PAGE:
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It’s a challenge to take on a period piece, but ‘Little Women’ does so confidently

By Stephen Whitty

The new Little Women takes a few liberties with the book. But it is absolutely loyal to its author.
Over the last 150 years — and more than half a dozen other film adaptations — Louisa May Alcott’s 1868 novel has become a beloved young-adult classic, seen as an Americanized “Dickens Lite” of Victorian Christmases and plucky protagonists.

Yet the real Alcott, like Dickens, was made of sterner stuff. And Greta Gerwig’s new film adaptation addresses that, by reemphasizing Alcott’s real passions, and adult concerns.
Of course, they were always there to begin with, which is why the movie adaptations have drawn feminists from Katharine Hepburn to Susan Sarandon. Even as a 19th-century teenager, Jo is the model of a modern woman, an independent girl determined to live her own life.

“Women, they have minds, and they have souls, as well as just hearts,” she exclaims at one point. “And they’ve got ambition, and they’ve got talent, as well as just beauty. I’m so sick of people saying that love is just all a woman is fit for!”

Gerwig’s script dramatically underlines Jo’s frustration, while wedding it to her struggle as a writer. When we first meet her, she’s in the shadows, waiting to meet with a dismissive publisher; in the film’s final shot, she’s standing in the sunlight, holding her finished novel in her arms.
It’s still a story about girls growing up. But it’s mostly a story of a woman growing into herself.

Saoirse Ronan, the star of Gerwig’s last film, the lovely Lady Bird, returns and makes a wonderful Jo, full of righteous outrage and explosive excitement. Florence Pugh brings sad shades and shadows to Amy, the spoiled baby of the family, while Laura Dern adds a soft, spiritual presence to their beloved mother, Marmee.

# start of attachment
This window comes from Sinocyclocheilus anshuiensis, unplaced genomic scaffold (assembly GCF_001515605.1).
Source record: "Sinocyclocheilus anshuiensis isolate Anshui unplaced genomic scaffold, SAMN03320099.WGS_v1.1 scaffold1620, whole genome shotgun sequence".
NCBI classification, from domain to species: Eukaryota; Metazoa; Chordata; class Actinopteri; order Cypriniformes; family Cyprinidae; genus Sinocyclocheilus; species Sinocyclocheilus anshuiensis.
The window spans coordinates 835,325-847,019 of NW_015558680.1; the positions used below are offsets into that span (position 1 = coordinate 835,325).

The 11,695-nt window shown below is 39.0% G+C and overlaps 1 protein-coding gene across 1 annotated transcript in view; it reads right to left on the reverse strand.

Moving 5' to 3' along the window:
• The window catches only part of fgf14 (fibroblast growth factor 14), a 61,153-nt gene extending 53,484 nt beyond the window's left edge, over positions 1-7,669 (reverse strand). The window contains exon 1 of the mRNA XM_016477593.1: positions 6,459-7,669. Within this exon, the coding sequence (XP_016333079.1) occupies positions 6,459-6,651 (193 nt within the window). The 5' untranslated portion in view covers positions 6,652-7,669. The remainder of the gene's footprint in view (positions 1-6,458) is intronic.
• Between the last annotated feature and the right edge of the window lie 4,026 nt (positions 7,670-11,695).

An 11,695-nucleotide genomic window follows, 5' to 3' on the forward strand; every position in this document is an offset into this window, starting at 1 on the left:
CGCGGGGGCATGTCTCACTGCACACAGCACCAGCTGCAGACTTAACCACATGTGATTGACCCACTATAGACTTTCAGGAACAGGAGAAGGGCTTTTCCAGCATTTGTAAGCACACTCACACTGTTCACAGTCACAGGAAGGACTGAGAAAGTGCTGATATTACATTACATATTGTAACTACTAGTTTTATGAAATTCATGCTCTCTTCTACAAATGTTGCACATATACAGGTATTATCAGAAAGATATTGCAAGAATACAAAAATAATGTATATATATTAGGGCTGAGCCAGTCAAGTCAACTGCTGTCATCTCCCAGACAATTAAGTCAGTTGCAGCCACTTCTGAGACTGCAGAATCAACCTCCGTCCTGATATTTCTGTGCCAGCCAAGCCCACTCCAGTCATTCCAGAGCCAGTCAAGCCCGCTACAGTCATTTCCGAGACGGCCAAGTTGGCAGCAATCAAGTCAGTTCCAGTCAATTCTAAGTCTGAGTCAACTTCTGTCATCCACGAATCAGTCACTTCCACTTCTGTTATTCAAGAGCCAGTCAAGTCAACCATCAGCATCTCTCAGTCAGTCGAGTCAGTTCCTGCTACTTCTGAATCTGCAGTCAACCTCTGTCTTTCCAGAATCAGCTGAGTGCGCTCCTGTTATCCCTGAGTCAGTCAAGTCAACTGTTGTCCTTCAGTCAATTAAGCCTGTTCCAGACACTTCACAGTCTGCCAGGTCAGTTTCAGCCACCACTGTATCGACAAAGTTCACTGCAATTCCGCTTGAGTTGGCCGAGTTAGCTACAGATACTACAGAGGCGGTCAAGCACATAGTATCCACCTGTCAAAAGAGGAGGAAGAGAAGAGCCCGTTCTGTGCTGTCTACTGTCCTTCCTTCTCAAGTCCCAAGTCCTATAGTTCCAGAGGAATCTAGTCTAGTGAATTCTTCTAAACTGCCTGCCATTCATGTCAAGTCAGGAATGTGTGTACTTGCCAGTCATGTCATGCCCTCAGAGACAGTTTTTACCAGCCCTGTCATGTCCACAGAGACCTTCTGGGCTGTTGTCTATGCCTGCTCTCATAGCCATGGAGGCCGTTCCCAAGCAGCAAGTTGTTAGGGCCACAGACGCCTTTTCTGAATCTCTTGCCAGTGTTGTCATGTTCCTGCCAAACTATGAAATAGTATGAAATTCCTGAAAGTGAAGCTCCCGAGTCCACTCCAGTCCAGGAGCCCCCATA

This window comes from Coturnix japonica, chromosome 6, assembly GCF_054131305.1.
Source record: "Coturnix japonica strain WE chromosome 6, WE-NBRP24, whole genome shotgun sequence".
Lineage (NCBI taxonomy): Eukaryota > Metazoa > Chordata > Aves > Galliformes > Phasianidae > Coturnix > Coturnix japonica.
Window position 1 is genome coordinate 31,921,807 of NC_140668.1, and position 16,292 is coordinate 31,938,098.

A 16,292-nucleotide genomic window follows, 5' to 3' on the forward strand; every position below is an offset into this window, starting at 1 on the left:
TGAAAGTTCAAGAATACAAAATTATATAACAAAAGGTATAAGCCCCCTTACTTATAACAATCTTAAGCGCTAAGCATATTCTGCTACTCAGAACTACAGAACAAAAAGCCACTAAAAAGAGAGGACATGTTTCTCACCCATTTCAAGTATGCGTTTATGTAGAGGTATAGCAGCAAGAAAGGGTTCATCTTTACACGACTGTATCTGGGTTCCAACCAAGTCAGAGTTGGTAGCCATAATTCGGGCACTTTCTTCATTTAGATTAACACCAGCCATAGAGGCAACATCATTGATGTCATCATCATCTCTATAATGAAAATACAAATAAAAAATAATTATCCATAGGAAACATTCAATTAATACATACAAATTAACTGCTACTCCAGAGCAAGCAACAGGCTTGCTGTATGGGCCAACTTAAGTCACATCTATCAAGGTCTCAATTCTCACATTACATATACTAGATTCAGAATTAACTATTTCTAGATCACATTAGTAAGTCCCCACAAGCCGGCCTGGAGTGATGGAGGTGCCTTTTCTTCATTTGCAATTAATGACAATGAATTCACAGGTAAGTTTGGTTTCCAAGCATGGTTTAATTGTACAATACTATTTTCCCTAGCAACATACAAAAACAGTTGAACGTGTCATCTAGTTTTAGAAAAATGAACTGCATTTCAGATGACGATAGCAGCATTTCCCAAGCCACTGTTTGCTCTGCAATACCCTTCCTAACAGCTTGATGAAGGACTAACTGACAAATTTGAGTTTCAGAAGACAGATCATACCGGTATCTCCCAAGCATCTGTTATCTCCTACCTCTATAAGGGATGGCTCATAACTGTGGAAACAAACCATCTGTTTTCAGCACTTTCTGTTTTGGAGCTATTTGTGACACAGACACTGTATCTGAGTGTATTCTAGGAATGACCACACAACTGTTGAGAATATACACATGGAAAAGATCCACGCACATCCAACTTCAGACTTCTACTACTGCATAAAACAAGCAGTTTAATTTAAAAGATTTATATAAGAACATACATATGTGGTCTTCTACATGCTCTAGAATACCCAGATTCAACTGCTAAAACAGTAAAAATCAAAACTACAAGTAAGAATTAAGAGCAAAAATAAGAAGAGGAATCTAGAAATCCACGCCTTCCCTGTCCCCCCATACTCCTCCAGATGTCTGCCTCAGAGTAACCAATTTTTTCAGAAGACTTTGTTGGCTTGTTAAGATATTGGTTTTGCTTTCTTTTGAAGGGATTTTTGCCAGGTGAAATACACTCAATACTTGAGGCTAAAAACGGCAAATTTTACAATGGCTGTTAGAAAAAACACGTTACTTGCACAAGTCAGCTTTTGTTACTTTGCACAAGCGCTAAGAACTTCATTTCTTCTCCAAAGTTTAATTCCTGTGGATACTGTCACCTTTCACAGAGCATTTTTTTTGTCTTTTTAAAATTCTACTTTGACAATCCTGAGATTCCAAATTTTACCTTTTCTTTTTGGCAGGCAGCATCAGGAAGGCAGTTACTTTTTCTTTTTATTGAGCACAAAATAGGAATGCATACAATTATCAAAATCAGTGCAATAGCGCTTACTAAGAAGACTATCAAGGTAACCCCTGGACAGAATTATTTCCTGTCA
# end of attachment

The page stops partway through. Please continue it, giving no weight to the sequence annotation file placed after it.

Particularly delicious is Meryl Streep, who plays the girls’ elderly maiden aunt, constantly warning them the only way for a woman to survive is to “marry well.” “But you’re not married, Aunt March!” Jo protests. “That’s because I’m rich,” the dowager smugly replies.

It’s a challenge to take on a period piece, but Gerwig meets it confidently. Only her own scriptwriting occasionally lets her down. Deciding to turn the story into two parallel tales, she cuts back and forth between the March sisters’ childhoods and their adult lives. The interruptions aren’t only confusing, but they also slow down the drama; often, just when we’ve started to become involved in one era, we’re wrenched into another.

Whenever Gerwig relaxes and stops fussing, though, the film kicks back into life. And we look on in wonder at the saintly Marmee; we cheer on the rambunctious Jo; we laugh at the outrageous Aunt March; we wince at Amy’s petty vindictiveness. Just as Little Women fans have for more than a hundred years. Just as they will for hundreds more.

Stephen’s Grade: B+
Little Women
Rated PG
Stars: Saoirse Ronan, Meryl Streep, Laura Dern, Florence Pugh
Director: Greta Gerwig

The Grudge
Rated R
Stars: Andrea Riseborough, Demián Bichir, John Cho
Director: Nicolas Pesce
From the producer of Don’t Breathe and Evil Dead comes this new horrifying and twisted version of a house that no one should ever enter.


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